in which police were intervening. Police began hitting and pushing people
indiscriminately. Several people were knocked to the ground with batons
and night sticks. Emma Strople, a 17 year old marcher, was hit in the
chest with the end of a night stick and thrown to the ground, by an
officer later identified as Doyon. Her ribs were bruised, she was winded,
trembling from shock and her knee was cut open enough that the blood
seeped through her jeans. Two other women were also injured – one woman’s
lips and mouth were swollen and bleeding, from being punched in the face
by a police officer; another left with cuts on her knee and stomach. The
police showed a total disregard for the injuries mounting around them.
They placed Jaggi Singh in the police car and began to leave. The
marchers that remained left by Berri Metro.

The 8th March Committee of Women of Diverse Origins, one of the key groups
involved in the march strongly denounces last night’s police brutality
yesterday and the arrest of Singh. Are we to go back to the time when
women in Canada were not considered ‘persons’? When women were to be seen
and not heard? In Quebec today on the eve of an election we have seen
how violence against women is still something that is trivialized,
including by those that seek to represent us in the democratic system.
Yesterday’s police attack on women and their allies proves that even
those who are supposed to be the guardians of the law and ensure gender
equality, see women as people to be controlled with the threat and the use
of violence. Women, as we struggle for equality are facing a backlash. How
can we feel safe when the police themselves exhibit the violence that is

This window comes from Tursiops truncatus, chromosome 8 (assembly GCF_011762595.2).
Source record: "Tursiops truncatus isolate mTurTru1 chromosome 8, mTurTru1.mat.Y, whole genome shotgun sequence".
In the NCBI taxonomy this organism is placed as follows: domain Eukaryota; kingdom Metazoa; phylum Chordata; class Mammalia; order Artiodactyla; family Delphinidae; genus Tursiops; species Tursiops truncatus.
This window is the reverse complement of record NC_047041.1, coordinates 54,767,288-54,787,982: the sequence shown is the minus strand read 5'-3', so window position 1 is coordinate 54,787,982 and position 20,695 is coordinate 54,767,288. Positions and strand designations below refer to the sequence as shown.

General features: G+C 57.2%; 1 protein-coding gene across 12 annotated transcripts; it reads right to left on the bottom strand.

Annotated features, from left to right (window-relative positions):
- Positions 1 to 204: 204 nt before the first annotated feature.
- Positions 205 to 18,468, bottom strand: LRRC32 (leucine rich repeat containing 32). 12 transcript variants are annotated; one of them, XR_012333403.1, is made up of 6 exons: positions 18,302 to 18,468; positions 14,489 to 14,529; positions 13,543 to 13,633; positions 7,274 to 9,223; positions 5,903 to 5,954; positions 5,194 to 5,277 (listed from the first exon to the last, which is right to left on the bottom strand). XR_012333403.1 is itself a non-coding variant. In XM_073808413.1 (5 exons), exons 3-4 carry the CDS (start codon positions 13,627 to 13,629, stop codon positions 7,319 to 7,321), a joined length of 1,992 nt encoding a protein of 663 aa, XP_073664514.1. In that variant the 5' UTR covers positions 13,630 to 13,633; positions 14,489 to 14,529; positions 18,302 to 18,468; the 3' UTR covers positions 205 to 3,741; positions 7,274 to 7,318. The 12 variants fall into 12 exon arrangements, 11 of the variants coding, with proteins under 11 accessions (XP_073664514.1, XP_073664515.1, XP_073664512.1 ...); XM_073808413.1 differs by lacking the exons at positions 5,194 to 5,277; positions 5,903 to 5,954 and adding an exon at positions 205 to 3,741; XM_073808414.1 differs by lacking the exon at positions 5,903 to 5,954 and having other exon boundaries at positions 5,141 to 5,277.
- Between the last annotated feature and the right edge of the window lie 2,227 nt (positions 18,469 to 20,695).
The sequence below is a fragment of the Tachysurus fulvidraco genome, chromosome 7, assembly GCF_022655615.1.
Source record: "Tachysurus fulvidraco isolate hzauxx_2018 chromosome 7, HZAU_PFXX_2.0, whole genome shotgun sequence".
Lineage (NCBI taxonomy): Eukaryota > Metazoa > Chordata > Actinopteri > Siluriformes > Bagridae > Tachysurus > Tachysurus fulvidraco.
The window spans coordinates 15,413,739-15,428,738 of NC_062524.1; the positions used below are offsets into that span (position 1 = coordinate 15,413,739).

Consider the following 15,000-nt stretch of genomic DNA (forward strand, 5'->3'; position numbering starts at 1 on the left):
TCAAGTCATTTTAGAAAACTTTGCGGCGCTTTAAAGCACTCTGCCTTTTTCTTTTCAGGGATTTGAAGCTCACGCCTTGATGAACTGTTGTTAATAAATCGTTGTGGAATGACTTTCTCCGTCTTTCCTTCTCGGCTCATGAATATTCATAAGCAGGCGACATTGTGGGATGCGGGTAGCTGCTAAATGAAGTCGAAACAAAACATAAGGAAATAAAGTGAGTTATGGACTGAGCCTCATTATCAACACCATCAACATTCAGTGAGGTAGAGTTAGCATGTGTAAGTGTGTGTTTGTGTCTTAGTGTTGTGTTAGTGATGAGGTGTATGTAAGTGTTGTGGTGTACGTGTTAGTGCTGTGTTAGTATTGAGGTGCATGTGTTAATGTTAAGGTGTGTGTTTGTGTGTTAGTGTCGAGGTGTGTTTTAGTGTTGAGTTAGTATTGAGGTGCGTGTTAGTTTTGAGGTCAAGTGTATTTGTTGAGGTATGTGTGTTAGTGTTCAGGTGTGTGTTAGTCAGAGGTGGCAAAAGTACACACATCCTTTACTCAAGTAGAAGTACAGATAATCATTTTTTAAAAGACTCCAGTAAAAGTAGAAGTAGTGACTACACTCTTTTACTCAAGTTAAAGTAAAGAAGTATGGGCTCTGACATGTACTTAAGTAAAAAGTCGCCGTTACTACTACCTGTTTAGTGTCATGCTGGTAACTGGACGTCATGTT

endemic to patriarchy?

More than ever the police brutality of yesterday demonstrates that we
have a long way to go; that women’s struggles for equality that have
always linked to improving the lives of our families and communities,
ensuring democratic processes of equality and participation of ALL in the
political process are constantly BLOCKADED by the state and its
representatives. How can women seek assistance against the violence in
their lives when those entrusted with their safekeeping are perpetrators
of brutality and violence?

Last night’s police violence is shameful and fearful. We demand that the
City of Montreal and the government of Quebec immediately investigate the
assaults and arrest of yesterday and that women, our allies and
supporters feel safe and free to work in support of equality and

Info: Dolores Chew 514-885-5976


U.S.-trained Iraqi Police Rape Women

February 23, 2007

Armed, Trained and Funded by the US
Iraqi Police Commit Rapes

The international news media is flooded with images of a woman in a
pink headscarf recounting a shattering experience of rape by members
of the Iraqi National Police. Most of the coverage has focused on her